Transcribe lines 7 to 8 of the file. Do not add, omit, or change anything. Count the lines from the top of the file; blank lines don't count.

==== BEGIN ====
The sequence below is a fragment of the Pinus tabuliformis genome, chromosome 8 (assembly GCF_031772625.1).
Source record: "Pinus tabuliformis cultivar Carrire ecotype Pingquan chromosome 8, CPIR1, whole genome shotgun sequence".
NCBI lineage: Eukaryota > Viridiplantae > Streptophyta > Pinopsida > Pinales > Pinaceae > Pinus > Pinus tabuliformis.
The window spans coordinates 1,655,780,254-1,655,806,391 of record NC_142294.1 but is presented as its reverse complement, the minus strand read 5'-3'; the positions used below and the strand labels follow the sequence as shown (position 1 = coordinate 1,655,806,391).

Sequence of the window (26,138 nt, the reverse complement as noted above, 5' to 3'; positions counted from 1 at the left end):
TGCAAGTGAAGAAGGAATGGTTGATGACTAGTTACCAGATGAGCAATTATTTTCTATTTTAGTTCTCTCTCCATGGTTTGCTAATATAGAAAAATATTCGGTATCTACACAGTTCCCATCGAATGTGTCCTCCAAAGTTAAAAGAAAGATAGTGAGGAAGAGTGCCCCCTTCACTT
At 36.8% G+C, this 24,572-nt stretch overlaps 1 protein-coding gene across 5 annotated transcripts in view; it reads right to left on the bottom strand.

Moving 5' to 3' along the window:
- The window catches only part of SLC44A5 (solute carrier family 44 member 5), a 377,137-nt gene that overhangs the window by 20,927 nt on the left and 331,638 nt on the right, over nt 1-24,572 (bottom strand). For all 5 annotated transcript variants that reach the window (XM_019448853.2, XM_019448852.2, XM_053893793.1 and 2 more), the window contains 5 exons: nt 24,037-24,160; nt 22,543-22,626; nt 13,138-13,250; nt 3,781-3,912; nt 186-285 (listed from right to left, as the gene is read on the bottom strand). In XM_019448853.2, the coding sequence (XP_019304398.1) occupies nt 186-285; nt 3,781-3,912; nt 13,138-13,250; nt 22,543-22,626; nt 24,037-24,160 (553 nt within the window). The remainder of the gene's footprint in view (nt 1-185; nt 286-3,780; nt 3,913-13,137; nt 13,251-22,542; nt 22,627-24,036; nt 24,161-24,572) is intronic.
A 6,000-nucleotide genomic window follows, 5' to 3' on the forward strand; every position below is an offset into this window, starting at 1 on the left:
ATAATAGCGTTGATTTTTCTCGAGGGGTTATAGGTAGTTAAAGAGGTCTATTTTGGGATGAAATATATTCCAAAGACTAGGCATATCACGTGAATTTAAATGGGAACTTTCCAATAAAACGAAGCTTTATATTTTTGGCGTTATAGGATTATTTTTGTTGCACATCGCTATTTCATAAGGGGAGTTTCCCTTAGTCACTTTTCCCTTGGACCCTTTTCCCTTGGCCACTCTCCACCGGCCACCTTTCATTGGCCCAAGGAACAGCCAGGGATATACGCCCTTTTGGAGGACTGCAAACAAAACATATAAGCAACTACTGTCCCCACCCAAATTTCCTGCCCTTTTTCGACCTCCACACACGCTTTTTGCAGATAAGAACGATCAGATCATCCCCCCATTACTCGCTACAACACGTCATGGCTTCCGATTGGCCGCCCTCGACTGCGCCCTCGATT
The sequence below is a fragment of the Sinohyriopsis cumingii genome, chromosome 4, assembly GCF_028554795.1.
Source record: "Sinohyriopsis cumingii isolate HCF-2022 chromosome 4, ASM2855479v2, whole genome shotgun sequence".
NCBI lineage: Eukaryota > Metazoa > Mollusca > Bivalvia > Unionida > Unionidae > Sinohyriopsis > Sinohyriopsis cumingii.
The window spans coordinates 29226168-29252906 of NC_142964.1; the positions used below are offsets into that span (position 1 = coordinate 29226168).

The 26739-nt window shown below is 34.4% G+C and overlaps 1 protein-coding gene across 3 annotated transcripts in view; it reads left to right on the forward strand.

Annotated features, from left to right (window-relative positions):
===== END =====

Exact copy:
At 36.8% G+C, this 24,572-nt stretch overlaps 1 protein-coding gene across 5 annotated transcripts in view; it reads right to left on the bottom strand.

Moving 5' to 3' along the window: